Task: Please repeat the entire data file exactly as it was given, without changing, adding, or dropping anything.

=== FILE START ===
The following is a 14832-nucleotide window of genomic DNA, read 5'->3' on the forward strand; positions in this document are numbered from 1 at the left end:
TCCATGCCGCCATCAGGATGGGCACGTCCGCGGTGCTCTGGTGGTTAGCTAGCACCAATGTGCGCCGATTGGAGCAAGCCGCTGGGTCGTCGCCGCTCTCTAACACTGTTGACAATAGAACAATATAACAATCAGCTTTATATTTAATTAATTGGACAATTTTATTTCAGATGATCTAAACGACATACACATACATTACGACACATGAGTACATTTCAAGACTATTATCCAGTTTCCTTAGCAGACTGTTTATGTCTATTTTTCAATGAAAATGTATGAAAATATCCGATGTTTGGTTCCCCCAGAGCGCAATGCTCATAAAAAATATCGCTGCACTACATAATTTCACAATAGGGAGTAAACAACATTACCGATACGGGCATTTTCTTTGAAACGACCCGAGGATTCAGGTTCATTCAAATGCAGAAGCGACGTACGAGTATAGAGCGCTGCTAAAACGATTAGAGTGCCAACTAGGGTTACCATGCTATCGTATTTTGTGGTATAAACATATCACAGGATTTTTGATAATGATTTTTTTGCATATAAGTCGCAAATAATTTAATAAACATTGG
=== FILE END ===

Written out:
The following is a 14832-nucleotide window of genomic DNA, read 5'->3' on the forward strand; positions in this document are numbered from 1 at the left end:
TCCATGCCGCCATCAGGATGGGCACGTCCGCGGTGCTCTGGTGGTTAGCTAGCACCAATGTGCGCCGATTGGAGCAAGCCGCTGGGTCGTCGCCGCTCTCTAACACTGTTGACAATAGAACAATATAACAATCAGCTTTATATTTAATTAATTGGACAATTTTATTTCAGATGATCTAAACGACATACACATACATTACGACACATGAGTACATTTCAAGACTATTATCCAGTTTCCTTAGCAGACTGTTTATGTCTATTTTTCAATGAAAATGTATGAAAATATCCGATGTTTGGTTCCCCCAGAGCGCAATGCTCATAAAAAATATCGCTGCACTACATAATTTCACAATAGGGAGTAAACAACATTACCGATACGGGCATTTTCTTTGAAACGACCCGAGGATTCAGGTTCATTCAAATGCAGAAGCGACGTACGAGTATAGAGCGCTGCTAAAACGATTAGAGTGCCAACTAGGGTTACCATGCTATCGTATTTTGTGGTATAAACATATCACAGGATTTTTGATAATGATTTTTTTGCATATAAGTCGCAAATAATTTAATAAACATTGG